USCG: Make sure your child has the proper life vest

- It's a basic safety device that can confuse consumers. Finding the proper personal flotation device (PFD) for a child can mean the difference between life and death.

The U.S Consumer Product Safety Commission says not to assume flotation toys or swim aids are the same as a U.S. Coast Guard-approved life vest.

We talked to some new parents with a new boat who were shopping at West Marine in Tampa after initially making that mistake when buying a vest for their seven-month-old.

"We just didn't know any better. It was a vest for swim training, not for boating. It didn't have this flap back that would flip him over so he's not face down in the water and the handle to pull him out of the water by," father Brian King said.

When boating in Florida, a Coast Guard-approved life vest is required for anyone under age 13.

Petty Officer Aaron Massey says to look for a printed seal of approval before purchasing one.

"It's usually on the inside and protected from the weather and then you'll see the USCG approval number," Massey explained.

He says sometimes folks buy a size up for their growing kids - and that's dangerous.

To figure out which floatation device is best for your child, consider their weight, swim level, and water activity.

Kids under 30 pounds or those who can't swim well should have vests with head support and a grab loop.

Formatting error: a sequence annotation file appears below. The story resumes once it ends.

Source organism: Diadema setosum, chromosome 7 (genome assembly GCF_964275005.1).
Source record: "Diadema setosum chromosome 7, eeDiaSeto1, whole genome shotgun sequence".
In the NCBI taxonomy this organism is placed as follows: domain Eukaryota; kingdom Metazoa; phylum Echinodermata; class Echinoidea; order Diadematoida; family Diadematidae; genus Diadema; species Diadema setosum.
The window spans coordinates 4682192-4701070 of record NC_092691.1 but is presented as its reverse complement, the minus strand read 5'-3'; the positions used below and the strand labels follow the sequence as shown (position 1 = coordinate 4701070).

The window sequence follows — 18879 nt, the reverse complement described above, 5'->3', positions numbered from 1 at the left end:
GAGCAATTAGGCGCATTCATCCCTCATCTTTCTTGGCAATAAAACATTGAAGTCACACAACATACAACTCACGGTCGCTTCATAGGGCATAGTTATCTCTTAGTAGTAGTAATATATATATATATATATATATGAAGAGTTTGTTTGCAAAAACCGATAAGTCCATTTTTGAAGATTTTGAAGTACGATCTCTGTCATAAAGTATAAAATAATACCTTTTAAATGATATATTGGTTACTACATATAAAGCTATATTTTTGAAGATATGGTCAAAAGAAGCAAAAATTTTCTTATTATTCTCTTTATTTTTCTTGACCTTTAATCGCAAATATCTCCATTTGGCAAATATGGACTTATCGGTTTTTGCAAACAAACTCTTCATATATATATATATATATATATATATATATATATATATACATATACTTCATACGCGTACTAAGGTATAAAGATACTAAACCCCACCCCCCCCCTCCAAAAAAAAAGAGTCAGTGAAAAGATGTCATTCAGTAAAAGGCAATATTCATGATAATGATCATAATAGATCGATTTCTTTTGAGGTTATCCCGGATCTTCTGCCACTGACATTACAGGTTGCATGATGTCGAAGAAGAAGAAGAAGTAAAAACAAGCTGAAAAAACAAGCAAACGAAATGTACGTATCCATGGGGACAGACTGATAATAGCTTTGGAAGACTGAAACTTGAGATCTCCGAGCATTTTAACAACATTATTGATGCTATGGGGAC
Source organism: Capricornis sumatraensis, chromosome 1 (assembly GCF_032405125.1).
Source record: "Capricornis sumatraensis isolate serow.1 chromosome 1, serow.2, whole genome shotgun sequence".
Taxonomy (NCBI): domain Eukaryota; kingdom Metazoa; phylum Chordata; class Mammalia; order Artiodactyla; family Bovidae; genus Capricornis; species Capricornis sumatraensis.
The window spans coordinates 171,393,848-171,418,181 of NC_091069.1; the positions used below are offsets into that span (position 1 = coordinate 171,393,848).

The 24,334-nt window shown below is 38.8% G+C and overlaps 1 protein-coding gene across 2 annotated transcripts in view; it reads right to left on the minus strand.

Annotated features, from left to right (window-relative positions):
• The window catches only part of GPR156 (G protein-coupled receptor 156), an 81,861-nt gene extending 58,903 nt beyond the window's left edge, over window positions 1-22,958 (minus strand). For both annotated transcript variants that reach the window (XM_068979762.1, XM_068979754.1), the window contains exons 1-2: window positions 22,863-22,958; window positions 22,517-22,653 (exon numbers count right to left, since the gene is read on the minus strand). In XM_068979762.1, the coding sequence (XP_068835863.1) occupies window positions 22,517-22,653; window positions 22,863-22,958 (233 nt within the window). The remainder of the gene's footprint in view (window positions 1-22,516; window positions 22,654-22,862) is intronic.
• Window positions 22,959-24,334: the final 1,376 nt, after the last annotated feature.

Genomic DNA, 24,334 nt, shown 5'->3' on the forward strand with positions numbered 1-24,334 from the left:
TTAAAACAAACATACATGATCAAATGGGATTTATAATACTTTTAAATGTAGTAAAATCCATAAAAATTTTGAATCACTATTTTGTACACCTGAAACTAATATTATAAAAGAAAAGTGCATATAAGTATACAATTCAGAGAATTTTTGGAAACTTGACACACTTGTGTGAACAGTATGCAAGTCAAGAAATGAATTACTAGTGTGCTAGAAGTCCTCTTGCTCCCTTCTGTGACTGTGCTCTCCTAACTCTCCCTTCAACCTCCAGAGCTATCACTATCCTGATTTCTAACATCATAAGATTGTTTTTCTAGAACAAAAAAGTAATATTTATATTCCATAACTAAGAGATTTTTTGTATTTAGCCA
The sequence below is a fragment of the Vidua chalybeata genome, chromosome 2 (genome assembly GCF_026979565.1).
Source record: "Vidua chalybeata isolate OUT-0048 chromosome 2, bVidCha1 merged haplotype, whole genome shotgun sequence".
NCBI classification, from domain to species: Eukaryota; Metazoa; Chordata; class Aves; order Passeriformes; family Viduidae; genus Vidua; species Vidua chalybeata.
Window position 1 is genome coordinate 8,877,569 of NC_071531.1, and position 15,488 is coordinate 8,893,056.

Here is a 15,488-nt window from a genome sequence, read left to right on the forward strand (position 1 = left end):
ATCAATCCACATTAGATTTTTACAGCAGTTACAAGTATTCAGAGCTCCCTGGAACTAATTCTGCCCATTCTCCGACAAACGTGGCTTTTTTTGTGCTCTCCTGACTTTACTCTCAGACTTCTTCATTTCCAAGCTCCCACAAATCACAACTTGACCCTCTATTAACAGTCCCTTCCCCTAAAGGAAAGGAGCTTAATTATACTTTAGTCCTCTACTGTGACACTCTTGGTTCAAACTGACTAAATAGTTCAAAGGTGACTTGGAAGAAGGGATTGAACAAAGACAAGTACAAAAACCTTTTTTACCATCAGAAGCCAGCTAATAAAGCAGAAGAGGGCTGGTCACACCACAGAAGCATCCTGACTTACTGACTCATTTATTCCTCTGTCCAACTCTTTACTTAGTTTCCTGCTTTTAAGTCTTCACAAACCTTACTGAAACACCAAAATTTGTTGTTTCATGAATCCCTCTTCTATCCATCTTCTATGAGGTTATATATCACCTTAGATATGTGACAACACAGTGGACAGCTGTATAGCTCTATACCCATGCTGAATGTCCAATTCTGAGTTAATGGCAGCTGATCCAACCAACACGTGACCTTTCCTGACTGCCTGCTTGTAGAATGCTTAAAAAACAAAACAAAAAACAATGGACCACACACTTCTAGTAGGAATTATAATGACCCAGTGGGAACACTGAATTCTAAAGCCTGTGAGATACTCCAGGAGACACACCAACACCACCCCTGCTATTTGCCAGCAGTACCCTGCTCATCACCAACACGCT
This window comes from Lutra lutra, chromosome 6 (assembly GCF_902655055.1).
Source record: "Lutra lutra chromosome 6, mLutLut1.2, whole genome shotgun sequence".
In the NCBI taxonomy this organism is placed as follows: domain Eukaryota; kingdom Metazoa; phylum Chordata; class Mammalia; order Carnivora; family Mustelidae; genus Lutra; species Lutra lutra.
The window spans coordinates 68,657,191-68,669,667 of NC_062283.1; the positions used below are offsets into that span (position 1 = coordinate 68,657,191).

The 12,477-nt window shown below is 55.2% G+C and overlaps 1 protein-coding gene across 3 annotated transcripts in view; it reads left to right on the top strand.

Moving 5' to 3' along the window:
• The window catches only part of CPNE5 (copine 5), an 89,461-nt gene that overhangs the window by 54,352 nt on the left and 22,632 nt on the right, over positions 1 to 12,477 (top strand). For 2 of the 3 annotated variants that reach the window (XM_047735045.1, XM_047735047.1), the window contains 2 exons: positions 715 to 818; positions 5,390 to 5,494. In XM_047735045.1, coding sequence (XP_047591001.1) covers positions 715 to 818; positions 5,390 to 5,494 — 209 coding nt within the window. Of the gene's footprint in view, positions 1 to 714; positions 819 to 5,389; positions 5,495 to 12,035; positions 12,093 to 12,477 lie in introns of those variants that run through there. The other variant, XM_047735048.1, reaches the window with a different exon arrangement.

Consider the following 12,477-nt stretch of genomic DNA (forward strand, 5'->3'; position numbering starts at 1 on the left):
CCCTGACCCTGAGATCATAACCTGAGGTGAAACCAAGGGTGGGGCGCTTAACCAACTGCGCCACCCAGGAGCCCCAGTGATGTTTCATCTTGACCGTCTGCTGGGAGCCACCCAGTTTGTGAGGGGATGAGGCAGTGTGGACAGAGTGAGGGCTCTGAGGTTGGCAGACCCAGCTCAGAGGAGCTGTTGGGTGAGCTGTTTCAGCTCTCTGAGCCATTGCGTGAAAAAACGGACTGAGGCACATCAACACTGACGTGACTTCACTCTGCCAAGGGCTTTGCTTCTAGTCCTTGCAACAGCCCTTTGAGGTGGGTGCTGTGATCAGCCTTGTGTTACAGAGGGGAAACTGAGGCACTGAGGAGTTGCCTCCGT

West Marine's manager Dj Hipona demonstrated, "This back piece has three pieces so it's more comfortable to wear and it has this grab handle on the back in case the child ends up in the water."

A strap that runs under their legs is also important.

"It doesn't fall off," Dj explained. "And with the strap going underneath there's no way it can fall off so that's an added safety feature and then we can grab her."

Kids between 30 and 50 pounds would wear a vest labeled with a "children's" size. Kids 50 to 90 pounds would wear a vest labeled "youth."      

Type 1 vests are designed for offshore conditions and longer rescue wait times. They also have more flotation and reflective materials.

A Type 2 vest meets the baseline requirements from the Coast Guard to have on a vessel. Type 2 will typically keep an unconscious person or young child upright, but they can be bulky and restrictive.

Type 3 vests are more comfortable for recreational use in areas where a rescue would come fast. But keep in mind, they won't turn a child upright in the water when immersed.

The Coast Guard can ticket a boater who has the wrong size vests for the passengers onboard.

"I have found that before," says Massey. "I'm gonna make sure no rips, tears, buckle works, and that it's an appropriate size for the people on board."

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